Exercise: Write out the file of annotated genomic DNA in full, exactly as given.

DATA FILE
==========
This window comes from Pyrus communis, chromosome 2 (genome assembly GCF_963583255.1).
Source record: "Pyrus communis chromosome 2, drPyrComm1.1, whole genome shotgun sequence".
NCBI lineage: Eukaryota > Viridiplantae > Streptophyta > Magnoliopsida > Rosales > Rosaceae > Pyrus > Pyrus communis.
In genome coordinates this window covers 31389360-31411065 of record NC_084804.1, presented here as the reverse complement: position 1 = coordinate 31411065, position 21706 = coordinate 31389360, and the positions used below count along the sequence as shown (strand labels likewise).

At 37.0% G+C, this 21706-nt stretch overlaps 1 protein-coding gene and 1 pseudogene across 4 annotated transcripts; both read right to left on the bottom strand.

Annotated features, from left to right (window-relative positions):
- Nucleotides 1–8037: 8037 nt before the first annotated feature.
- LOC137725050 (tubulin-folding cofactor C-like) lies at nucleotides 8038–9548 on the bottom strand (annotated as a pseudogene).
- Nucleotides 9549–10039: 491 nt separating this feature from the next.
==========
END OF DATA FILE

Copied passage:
This window comes from Pyrus communis, chromosome 2 (genome assembly GCF_963583255.1).
Source record: "Pyrus communis chromosome 2, drPyrComm1.1, whole genome shotgun sequence".
NCBI lineage: Eukaryota > Viridiplantae > Streptophyta > Magnoliopsida > Rosales > Rosaceae > Pyrus > Pyrus communis.
In genome coordinates this window covers 31389360-31411065 of record NC_084804.1, presented here as the reverse complement: position 1 = coordinate 31411065, position 21706 = coordinate 31389360, and the positions used below count along the sequence as shown (strand labels likewise).

At 37.0% G+C, this 21706-nt stretch overlaps 1 protein-coding gene and 1 pseudogene across 4 annotated transcripts; both read right to left on the bottom strand.

Annotated features, from left to right (window-relative positions):
- Nucleotides 1–8037: 8037 nt before the first annotated feature.
- LOC137725050 (tubulin-folding cofactor C-like) lies at nucleotides 8038–9548 on the bottom strand (annotated as a pseudogene).
- Nucleotides 9549–10039: 491 nt separating this feature from the next.